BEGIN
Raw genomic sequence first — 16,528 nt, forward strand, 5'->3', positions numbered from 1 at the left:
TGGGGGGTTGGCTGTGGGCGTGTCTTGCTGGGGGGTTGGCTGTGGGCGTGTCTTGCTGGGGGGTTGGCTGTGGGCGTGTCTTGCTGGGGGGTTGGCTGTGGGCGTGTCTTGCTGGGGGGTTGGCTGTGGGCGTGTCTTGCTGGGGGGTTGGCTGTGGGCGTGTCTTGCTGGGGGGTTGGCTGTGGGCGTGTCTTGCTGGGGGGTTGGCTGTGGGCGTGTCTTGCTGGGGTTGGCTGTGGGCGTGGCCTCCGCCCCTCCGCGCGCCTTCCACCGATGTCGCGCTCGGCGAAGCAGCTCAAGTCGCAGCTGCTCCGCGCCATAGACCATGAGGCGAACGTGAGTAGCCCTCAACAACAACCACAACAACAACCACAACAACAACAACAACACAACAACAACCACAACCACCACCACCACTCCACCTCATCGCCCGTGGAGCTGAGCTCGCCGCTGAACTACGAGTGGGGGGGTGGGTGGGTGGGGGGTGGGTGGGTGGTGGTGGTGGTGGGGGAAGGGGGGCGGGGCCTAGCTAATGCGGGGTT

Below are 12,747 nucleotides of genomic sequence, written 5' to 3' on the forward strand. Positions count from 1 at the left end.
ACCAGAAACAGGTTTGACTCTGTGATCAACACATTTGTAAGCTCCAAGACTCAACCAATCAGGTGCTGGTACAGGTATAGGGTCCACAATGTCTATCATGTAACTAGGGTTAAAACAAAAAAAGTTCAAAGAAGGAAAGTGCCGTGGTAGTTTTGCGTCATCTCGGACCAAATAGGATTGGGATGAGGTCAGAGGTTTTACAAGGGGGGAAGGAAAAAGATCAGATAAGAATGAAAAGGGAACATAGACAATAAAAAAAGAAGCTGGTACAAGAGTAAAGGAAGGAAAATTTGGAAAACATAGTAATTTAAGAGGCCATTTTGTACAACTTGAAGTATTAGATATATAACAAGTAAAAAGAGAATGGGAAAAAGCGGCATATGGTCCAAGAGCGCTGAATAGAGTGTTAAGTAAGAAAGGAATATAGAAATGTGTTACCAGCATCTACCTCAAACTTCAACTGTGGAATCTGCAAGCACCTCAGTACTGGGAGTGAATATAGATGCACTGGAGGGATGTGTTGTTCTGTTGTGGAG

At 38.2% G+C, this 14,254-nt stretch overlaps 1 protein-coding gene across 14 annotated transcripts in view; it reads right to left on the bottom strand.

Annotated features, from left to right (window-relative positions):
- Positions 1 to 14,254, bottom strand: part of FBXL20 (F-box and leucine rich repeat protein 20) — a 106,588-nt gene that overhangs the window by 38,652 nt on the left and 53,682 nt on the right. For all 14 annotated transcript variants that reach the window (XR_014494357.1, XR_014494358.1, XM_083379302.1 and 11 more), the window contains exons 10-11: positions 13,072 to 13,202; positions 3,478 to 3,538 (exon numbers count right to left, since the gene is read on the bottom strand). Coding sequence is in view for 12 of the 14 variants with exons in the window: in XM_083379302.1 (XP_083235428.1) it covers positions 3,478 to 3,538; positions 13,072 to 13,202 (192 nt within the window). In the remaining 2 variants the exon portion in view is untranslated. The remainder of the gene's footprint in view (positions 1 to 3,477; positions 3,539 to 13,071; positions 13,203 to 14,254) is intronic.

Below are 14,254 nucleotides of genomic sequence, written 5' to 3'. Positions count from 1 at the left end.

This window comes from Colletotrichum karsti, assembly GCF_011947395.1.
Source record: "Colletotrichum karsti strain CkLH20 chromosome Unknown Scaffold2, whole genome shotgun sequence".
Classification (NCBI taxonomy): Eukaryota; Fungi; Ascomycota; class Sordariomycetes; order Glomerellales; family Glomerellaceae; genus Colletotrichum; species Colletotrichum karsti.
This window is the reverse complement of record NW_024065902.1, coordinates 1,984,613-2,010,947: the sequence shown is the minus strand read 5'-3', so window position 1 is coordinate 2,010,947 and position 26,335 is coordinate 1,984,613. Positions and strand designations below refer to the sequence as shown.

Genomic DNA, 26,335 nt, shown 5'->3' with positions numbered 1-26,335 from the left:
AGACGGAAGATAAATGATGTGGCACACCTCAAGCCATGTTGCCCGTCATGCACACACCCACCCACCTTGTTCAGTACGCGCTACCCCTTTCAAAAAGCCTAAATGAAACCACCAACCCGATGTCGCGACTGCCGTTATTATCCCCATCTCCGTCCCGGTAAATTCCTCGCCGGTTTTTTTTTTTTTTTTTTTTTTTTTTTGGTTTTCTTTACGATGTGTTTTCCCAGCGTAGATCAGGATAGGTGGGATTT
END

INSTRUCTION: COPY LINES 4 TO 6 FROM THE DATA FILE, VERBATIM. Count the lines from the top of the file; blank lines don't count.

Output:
ACCAGAAACAGGTTTGACTCTGTGATCAACACATTTGTAAGCTCCAAGACTCAACCAATCAGGTGCTGGTACAGGTATAGGGTCCACAATGTCTATCATGTAACTAGGGTTAAAACAAAAAAAGTTCAAAGAAGGAAAGTGCCGTGGTAGTTTTGCGTCATCTCGGACCAAATAGGATTGGGATGAGGTCAGAGGTTTTACAAGGGGGGAAGGAAAAAGATCAGATAAGAATGAAAAGGGAACATAGACAATAAAAAAAGAAGCTGGTACAAGAGTAAAGGAAGGAAAATTTGGAAAACATAGTAATTTAAGAGGCCATTTTGTACAACTTGAAGTATTAGATATATAACAAGTAAAAAGAGAATGGGAAAAAGCGGCATATGGTCCAAGAGCGCTGAATAGAGTGTTAAGTAAGAAAGGAATATAGAAATGTGTTACCAGCATCTACCTCAAACTTCAACTGTGGAATCTGCAAGCACCTCAGTACTGGGAGTGAATATAGATGCACTGGAGGGATGTGTTGTTCTGTTGTGGAG

At 38.2% G+C, this 14,254-nt stretch overlaps 1 protein-coding gene across 14 annotated transcripts in view; it reads right to left on the bottom strand.

Annotated features, from left to right (window-relative positions):